Thursday, 20 October 2011

Happy birthday, Barrie Chase

Recently I wrote a retrospective of the Thompson and Scorsese treatments of Cape Fear for Filmwerk. In the 1962 Thompson version of the movie, Robert Mitchum's Max Cady attacks a drifter, Diane Taylor, who is played by Barrie Chase. Barrie Chase was born on this day in 1933.

This is what Chase looked like in Cape Fear. This is from the scene where she first encounters Max in a bar and gives him the glad eye:

The role of Diane is a small one, but Chase is so good in it (and, I admit it, so jaw-droppingly beautiful) that I wondered why she'd not become hugely, mega famous. IMDB went some way to explaining why:
"She was originally set to play Claudine in the movie Can-Can [1960] the part that made Gwen Verdon a Broadway star. But when the studio gave her two dance numbers - an apache dance and 'Garden of Eden' - to star Shirley MacLaine, she walked off the picture, and was replaced by Juliet Prowse. Barrie eventually bought out her Fox contract and left the studio that largely wasted her talents."
Wait. Dance numbers? Imagine my excitement when I found that Chase was, in fact, a professional dancer - a professional dancer who featured in 1960s movies! It's like she was born to have her career documented on this little-read blog of limited appeal.

Of course, I'm joking. Chase's career was far more successful than that. She was Fred Astaire's partner for a while - both on stage and off, despite their 34-year age gap - and she featured in four of his television specials. Here they are in a Pygmalion-inspired number from 1966:

(Her muscle control in that opening vignette is quite something.)

Even better, from The Occidental Dancer's point of view, is that in the 1965 Robert Aldrich film Flight of the Phoenix, Chase appears in a dream sequence as Farida, a "Berber dancing girl". Here are a few shots of her in that role and on set with Aldrich:

Perhaps not the most authentic Berber outfit we've ever seen, but she does have a small tattoo painted between her eyebrows that wouldn't look out of place on a Tribal dancer now (put 'Barrie Chase Farida' into Google images and you'll see what I mean).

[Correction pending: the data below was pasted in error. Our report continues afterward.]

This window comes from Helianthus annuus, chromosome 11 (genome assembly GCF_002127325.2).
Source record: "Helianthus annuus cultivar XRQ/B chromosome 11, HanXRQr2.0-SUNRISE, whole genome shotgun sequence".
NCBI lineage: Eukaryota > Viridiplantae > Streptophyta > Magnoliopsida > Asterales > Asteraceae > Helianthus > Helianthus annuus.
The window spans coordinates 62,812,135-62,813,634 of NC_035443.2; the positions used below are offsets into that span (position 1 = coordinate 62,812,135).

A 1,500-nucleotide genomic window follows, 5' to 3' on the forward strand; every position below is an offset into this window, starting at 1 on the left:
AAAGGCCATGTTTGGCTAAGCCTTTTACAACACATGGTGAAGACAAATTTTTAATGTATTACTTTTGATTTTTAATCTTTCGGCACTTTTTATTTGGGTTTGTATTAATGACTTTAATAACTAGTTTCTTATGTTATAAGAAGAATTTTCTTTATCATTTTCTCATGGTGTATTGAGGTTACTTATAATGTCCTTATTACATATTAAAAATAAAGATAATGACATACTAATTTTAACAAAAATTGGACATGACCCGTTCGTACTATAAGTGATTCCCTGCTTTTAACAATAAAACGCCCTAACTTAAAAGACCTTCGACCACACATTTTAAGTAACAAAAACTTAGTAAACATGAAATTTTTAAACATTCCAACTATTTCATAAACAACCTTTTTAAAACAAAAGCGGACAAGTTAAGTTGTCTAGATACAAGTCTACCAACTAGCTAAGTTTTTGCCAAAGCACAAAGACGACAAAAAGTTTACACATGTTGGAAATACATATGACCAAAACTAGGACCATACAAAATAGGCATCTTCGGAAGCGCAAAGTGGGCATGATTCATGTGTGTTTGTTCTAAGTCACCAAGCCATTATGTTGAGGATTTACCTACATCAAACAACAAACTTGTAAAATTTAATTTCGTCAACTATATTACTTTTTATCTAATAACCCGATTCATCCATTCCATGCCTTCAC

Alas, try as I might I could not find a clip of her dance scene in that film, but I hope you'll find this, complete with MC Bette Davis and its live drummers, adequate compensation:


Now, you may have thought based on the IMDB quote above that Chase was being 'difficult' or just chucking a diva strop. But people, people, people. Barrie Chase could DANCE! She was Fred Astaire's dance partner! And the studio wanted to give her two big showcase pieces to Shirley MacLaine. The same Shirley MacLaine we see here, allegedly dancing in John Goldfarb, Please Come Home (1965) [Shirley's massive ball of Oh Dear God Someone Make Her Stop starts at around the 4.03 mark, but there's plenty of chiffon-on-girl action before then]:

The other featured dancers in this scene are Nai Bonet and Sultanna (more about them in future posts!). In an irony that has presumably been lost in the mists of time, John Goldfarb, Please Come Home was directed by J Lee Thompson, who only a few years before had directed ... Cape Fear, with Bobbie Chase.

There is no justice. Nevertheless, happy birthday Barrie.

PS - if you're interested, here's MacLaine doing (a) the 'Apache dance' and (b) the 'Garden of Eden dance' in Can Can:

Still think Barrie would've been better. Click here to see her in a rare public appearance from earlier this year, being interviewed by the Film Noir Foundation about the experience of making Cape Fear.